“Watering down” the Genesis Flood
Noah’s Ark was not circular as British Museum “expert” claims
A newly discovered Babylonian story about “Noah’s Ark” recently riveted the world’s media.1 It has all the elements for “good copy”. An amateur relic collector, years of neglect and, finally, the dramatic translation of a cuneiform tablet that (again) “proves” that the Genesis Flood is just a plagiarised copy of an original Babylonian flood story.
The punch line was a new angle on the Ark’s geometry. Actually, this version of the Ark was devoid of angles due to it being circular in shape. It was constructed of reeds, was coated in bitumen and had a caulked door that sealed the human and animal occupants inside. In other words it contains some similarities to the biblical flood account.
The adept translator was Irving Finkel, a British Museum cuneiform expert. Perhaps stepping outside his area of expertise, he also pronounced his belief that the Genesis Flood account was cobbled together from Babylonian stories by the Jewish exiles in Babylon. That’s a bit novel but hey, it doesn’t really matter, just so long as the historicity of the Genesis account is denied. Obviously such denial is not an option for Christians, so let’s just ask a couple of questions about this Babylonian/Genesis standoff.
First question: which account best outlines an historical event?
Even many liberal scholars accept that the Genesis account follows the format of realistic historical narrative. In contrast to this the Babylonian flood stories major in fantastic and unrealistic elements. For example, whereas the Genesis account describes a vessel of appropriate size and construction materials for its task (and an immensely stable shape), Babylonian stories include a cubic Ark (Gilgamesh) that would have just kept tumbling—and now this fanciful circular “reed ark”. They are best explained as early examples of an interesting genre—that of the worldwide phenomenon of flood stories retained in the traditions of hundreds of tribal groups right around the world.2 Although these accounts often have some unrealistic aspects, like the ark shapes described above, they do contain enough common elements to defy explanation in the absence of an underlying historical event. And it is that event that the inspired Book of Genesis accurately records.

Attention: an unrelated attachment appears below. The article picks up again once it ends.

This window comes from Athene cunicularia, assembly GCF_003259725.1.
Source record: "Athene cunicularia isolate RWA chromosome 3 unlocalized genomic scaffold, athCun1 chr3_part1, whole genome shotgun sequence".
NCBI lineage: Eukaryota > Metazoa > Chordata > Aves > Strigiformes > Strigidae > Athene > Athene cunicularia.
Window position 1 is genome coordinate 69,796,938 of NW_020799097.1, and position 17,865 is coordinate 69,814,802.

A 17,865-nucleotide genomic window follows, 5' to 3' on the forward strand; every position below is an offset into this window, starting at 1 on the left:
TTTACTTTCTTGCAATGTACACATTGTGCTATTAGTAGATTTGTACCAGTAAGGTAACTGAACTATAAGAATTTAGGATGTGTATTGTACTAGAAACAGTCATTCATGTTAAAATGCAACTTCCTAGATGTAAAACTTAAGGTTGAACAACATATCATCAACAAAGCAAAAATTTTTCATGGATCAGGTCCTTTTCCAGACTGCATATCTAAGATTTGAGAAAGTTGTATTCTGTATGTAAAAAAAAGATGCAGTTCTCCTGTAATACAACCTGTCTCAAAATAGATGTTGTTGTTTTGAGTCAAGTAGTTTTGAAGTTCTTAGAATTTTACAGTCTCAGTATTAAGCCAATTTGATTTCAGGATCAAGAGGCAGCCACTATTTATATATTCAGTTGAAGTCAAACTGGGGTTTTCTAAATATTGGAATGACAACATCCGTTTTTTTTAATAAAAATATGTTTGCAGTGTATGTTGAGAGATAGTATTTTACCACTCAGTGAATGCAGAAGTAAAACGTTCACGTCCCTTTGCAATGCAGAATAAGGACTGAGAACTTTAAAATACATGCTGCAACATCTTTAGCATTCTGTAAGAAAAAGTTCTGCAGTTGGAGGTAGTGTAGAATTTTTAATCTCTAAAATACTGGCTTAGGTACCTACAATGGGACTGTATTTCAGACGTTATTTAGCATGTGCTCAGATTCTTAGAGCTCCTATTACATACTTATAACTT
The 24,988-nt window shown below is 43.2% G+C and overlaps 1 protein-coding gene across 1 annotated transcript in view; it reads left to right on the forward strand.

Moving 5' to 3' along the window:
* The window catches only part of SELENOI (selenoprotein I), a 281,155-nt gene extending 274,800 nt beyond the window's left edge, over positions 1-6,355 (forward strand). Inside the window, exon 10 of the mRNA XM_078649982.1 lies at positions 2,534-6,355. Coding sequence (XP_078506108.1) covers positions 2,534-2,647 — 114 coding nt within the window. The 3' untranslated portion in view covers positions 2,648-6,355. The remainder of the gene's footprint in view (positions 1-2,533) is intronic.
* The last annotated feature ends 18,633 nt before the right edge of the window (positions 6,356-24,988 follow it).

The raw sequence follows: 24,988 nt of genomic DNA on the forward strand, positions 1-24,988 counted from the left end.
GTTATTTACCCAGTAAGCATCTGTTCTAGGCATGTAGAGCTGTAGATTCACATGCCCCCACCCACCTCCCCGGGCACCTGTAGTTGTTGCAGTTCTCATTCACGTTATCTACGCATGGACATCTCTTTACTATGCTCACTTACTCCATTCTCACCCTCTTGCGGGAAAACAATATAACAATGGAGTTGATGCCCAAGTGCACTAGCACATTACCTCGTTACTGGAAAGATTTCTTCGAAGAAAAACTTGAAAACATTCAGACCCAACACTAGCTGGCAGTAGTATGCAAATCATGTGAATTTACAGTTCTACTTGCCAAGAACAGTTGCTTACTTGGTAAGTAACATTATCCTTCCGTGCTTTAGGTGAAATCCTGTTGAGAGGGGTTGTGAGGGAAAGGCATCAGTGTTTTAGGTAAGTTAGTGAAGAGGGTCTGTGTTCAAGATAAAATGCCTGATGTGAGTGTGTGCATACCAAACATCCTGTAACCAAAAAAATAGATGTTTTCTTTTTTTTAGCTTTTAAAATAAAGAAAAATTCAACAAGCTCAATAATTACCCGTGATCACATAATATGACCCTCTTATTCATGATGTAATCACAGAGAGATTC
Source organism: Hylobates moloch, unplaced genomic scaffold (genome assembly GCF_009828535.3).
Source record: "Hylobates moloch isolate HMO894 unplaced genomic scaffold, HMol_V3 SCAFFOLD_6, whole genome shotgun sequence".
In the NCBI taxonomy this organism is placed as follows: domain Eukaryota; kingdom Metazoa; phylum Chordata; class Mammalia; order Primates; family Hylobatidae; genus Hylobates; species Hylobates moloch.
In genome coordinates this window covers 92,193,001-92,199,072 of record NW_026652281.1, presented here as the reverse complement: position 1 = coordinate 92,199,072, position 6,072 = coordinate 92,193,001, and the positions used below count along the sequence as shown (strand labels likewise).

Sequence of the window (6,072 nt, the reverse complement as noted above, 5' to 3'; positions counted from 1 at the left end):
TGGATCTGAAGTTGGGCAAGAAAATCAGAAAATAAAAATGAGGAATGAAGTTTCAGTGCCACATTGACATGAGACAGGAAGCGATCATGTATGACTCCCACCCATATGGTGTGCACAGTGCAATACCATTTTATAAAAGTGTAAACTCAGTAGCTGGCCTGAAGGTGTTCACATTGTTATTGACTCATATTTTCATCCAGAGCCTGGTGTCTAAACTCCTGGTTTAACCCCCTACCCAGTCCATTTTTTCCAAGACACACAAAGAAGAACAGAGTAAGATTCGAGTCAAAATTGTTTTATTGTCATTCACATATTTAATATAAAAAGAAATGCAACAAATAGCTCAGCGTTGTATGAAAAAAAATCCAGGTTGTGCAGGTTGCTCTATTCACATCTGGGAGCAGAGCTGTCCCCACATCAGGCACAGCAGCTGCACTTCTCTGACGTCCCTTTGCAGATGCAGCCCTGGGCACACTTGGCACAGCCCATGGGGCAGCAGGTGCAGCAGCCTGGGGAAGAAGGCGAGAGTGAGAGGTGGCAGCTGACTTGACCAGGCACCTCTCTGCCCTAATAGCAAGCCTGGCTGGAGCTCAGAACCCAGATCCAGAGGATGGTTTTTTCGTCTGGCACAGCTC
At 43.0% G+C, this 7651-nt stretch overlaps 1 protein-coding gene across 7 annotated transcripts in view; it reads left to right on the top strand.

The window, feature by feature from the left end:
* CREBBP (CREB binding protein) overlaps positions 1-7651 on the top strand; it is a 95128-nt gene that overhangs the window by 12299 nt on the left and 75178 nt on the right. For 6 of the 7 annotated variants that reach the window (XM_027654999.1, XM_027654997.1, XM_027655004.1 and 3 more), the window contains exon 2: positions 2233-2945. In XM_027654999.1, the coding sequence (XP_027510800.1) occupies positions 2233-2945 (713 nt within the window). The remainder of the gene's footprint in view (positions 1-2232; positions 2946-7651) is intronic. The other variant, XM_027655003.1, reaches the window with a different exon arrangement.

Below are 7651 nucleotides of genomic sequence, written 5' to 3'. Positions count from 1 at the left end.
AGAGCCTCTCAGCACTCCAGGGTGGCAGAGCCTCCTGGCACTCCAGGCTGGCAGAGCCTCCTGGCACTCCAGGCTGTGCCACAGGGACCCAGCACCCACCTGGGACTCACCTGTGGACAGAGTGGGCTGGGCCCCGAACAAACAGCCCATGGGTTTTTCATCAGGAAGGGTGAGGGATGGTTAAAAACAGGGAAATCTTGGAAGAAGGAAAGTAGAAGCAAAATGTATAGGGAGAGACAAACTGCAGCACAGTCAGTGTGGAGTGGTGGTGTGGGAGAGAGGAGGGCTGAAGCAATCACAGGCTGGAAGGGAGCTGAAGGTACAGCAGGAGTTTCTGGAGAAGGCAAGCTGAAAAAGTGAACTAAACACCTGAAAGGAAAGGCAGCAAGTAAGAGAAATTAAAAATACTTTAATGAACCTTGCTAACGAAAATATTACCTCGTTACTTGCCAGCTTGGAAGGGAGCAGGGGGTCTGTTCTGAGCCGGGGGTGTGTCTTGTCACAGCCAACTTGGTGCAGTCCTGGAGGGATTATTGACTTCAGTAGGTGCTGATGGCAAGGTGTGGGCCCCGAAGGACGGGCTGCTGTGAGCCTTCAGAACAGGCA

Second question: does our godless society have a motive for denying the Genesis Flood?
This is a bit of a no-brainer. The sober Genesis record of a fearful worldwide judgement by the Creator God is a bit too close to the bone. Such “stories” must be sanitised, by treating Noah’s Ark as maybe an “Aesop”-type fable, or even better—just a quaint children’s fairy story. However, underlying these “coping mechanisms” society shows a steely determination to, at all costs, avoid any serious consideration that the Flood really occurred.
Stop the world, I want to get off!
The Bible says that “the whole world lies under the power of the evil one”.3 In other words, Satan manipulates society to try to eliminate “close encounters” with our Creator God. Yet paradoxically, individuals retain “God awareness”.4 For example, this “circular Ark” article quotes Douglas Simmons, the son of the relic collector:
“It is the most extraordinary thing,” Simmons said of the tablet. “You hold it in your hand, and you instantly get a feeling that you are directly connected to a very ancient past—and it gives you a shiver down your spine.”
Right here is an example of “God awareness” sadly misdirected to a Babylonian myth. I suppose that part of our task as Christians is to warn individuals to apply such “God awareness” not to myths, but to God’s Word—especially to pertinent passages like 2 Peter 3 verses 5 to 7:
“But they deliberately forget that long ago by God’s Word the heavens existed and the earth was formed out of water and by water. By these waters also the world of that time was deluged and destroyed. By the same word the present heavens and earth are reserved for fire, being kept for the day of judgement and destruction of ungodly men.”